Areas around lakes may provide refuges for wildlife, like these ones in the northern part of the Yukon Plateau (Photo: Hilary Cooke)
However, even in the most stable areas, change is not just possible, but likely. Climate change refugia that are “terrain-mediated” — like higher altitude areas or shaded slopes — may become more vulnerable to change as average temperatures rise and even these relatively cooler locations warm. Other “ecosystem-protected” features, such as peatlands, may be much slower to change, but even these may be subject to “tipping points” — sudden changes caused by events such as permafrost thaw in the north, or changes in the water table caused by human activities such as road building and resource extraction.
Large intact areas offer the best chance to buffer the impacts of climate change. This is partly due to their capacity to facilitate species’ shifts across climatic gradients, like moving to higher altitudes or further north. It is also because of the large ecological inertia stored within intact ecosystems, especially in extensive peatland complexes that have developed over thousands of years, where change has always been a slow process. Equally important is the capacity of large landscapes that can accommodate the large “stand-replacing” fires that characterize the boreal region — these are fires in the overstory of a forest that can initiate forest regrowth or succession.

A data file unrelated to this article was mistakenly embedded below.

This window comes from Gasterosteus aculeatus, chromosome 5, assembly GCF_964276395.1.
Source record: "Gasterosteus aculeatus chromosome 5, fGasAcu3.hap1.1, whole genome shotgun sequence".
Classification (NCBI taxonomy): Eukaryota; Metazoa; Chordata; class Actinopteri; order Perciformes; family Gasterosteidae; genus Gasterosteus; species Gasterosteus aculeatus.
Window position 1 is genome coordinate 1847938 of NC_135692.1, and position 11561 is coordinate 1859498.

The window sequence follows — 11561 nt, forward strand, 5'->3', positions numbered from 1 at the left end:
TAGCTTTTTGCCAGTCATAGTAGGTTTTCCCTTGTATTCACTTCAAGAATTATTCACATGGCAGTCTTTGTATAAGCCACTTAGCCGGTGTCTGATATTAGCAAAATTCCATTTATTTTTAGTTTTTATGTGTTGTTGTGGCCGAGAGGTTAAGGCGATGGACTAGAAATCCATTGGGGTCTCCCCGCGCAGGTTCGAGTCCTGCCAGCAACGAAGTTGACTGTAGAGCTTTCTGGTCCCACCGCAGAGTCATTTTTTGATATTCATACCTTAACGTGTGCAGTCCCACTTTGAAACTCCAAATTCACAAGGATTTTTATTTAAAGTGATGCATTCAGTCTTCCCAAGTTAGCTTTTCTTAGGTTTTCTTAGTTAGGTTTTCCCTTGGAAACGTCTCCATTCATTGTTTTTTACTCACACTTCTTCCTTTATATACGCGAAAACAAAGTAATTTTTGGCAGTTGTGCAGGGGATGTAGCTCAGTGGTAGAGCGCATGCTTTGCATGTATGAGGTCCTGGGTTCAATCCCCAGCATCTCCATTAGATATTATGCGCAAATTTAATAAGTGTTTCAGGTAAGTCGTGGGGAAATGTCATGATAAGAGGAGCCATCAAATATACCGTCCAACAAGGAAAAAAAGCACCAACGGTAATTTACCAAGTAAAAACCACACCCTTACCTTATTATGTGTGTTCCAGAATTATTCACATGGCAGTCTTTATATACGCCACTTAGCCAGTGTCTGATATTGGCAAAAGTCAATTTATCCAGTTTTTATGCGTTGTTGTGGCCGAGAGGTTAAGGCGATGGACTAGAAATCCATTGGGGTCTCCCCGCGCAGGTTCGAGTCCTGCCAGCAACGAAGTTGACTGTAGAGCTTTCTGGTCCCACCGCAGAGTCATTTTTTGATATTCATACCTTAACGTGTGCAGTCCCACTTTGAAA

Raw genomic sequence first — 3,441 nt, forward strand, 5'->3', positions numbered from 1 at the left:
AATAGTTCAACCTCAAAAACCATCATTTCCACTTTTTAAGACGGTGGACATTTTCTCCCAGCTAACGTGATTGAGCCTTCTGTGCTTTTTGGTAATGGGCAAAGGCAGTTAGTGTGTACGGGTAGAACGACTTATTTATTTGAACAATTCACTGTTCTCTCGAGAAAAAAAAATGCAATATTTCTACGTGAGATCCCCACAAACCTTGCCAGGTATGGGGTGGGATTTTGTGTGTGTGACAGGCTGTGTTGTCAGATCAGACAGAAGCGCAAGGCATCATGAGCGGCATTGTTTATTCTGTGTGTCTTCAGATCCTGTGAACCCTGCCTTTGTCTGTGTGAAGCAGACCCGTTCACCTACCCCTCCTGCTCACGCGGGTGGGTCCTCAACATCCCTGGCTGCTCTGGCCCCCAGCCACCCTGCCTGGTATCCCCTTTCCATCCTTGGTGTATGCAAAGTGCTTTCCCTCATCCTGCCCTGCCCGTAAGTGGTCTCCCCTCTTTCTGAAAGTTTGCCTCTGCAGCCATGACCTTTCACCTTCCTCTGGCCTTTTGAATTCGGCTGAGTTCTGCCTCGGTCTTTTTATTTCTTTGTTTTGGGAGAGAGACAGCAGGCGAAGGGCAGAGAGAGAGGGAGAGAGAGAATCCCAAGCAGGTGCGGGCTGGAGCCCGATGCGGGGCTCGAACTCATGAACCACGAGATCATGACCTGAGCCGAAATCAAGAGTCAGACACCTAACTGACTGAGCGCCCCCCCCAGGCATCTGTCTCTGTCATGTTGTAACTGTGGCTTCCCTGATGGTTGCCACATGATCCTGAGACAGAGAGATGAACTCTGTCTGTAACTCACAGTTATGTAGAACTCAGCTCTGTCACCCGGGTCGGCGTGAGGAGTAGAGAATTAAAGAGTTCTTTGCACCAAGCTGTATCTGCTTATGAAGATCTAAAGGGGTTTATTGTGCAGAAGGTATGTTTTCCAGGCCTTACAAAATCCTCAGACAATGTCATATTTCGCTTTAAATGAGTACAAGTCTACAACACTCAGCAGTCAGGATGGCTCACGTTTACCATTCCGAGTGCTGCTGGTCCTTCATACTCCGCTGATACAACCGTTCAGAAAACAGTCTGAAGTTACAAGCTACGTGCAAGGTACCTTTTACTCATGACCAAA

Canada has committed to protecting 30 per cent of its lands and waters by 2030. Understanding how to help wildlife survive the impacts of climate change should be a cornerstone of this work. By identifying areas with strong potential to serve as climate-change refugia, we can help ensure that biodiversity protection efforts are as effective as possible.
We can also use this refugia framework to address the impacts of human activities on sites that are particularly important for wildlife survival in the face of climate change. For example, avoiding draining peatlands through mining operations or logging old forests that have valuable climate buffering properties, can help to maintain areas that are naturally resistant to change.